Kim Jong-un’s yachts are spotted

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Kim Jong-un’s yachts are spotted

Satellite imagery shows North Korean leader Kim Jong-un’s yacht pictured off the coast of Wonsan in Kangwon Province on July 22, 2019. [GOOGLE EARTH]

Satellite imagery shows North Korean leader Kim Jong-un’s yacht pictured off the coast of Wonsan in Kangwon Province on July 22, 2019. [GOOGLE EARTH]

Yachts used by North Korean leader Kim Jong-un, who has vanished from state media for 17 days, were spotted off the coast of Wonsan in Kangwon Province, according to the latest satellite imagery.  

NK Pro, affiliated with NK News website on Pyongyang analysis, revealed satellite imagery Tuesday that showed boats often used by Kim off the coast of Wonsan throughout April, suggesting Kim is in the eastern port city.
The boats were said to have made unusual moves around April 14, when Pyongyang launched multiple cruise missiles. This missile test was not reported in North Korean media, however.  
NK Pro reported that evidence suggests a naval facility in Munchon, bordering Wonsan, was involved in the April 14 test and that those exercises may have taken place in the waters off the Wonsan-Kalma peninsula.
Kim has not made a public appearance since April 11, leading to much media speculation about his health and whereabouts.  
NK Pro reported that Kim’s villa in Wonsan made use of one of the leader’s yachts in recent years while two others have moved from a dock in the city toward a nearby island.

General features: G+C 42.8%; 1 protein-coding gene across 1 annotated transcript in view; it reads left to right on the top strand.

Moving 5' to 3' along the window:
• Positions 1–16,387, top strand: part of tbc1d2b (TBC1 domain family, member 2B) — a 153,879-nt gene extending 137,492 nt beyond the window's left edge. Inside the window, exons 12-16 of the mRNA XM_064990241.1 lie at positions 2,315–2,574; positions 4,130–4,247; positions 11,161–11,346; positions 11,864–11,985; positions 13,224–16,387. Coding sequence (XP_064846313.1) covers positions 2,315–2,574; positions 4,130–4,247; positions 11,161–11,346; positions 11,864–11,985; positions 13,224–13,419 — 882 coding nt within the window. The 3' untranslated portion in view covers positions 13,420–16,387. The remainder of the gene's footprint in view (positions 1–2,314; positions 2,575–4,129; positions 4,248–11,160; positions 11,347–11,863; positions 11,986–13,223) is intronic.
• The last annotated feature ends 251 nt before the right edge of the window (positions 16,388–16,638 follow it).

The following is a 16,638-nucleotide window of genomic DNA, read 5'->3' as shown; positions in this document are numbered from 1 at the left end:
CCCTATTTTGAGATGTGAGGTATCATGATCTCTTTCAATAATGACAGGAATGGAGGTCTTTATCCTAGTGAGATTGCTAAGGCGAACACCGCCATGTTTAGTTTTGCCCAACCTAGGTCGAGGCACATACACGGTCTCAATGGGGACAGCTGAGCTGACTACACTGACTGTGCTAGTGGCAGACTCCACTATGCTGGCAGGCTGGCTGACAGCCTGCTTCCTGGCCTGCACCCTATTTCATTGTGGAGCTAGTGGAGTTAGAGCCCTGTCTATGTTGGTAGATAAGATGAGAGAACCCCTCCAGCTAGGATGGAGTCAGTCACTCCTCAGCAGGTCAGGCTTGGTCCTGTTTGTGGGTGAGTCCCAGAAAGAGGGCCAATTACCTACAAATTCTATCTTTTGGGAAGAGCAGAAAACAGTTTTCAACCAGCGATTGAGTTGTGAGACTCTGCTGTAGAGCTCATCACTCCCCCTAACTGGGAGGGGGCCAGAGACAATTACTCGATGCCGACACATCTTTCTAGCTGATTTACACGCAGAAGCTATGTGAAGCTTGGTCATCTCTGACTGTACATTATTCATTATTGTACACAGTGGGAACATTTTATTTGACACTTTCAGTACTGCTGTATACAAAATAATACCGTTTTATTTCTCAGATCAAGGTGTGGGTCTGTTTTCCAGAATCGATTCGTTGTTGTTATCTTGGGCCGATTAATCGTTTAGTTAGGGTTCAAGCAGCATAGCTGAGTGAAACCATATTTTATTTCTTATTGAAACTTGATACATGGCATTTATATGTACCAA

When boats at the villa are moved to different locations, Kim is usually in the area.
Seoul government officials have indicated that Kim has been residing in his Wonsan villa.
Some observers have speculated that he may be staying there instead of Pyongyang as a coronavirus precaution.
Cho Chung-hui, a former North Korean quarantine official based in North Pyongan Province and an analyst with the Seoul-based NGO Good Farmers, told MBC radio Wednesday that he is “certain that there are coronavirus cases in North Korea.”  
North Korea officially claims it has no Covid-19 cases.  
Cho said, “The novel coronavirus was discussed as an important agenda item during the Workers' Party Political Bureau meeting, and in the 70 years of history, North Korea has never responded so sensitively to an infectious disease. Based on such an official response, this means there definitely are cases.”
Following the rapid spread of the virus in China, North Korea shut its borders around Jan. 20. Other indicators that North Korea may have coronavirus cases include the state media dealing with the matter in a serious manner and stringent quarantine measures in place including mask wearing, lockdowns and postponing of the school year.  
Cho said that in North Korea, residents “cannot go out on the streets without masks” and that “Pyongyang and local health and medical institutes have been recruiting emergency personnel.”  
He added that gatherings have been suspended, along with major events.  
Cho claimed that according to unofficial documents, hotels and inns in cities around Pyongyang like Anju in South Pyongan Province and Sinuiju and Chongju in North Pyongan Province are empty and that overseas workers coming back from China and Russia, trade officials and foreigners are being quarantined.  

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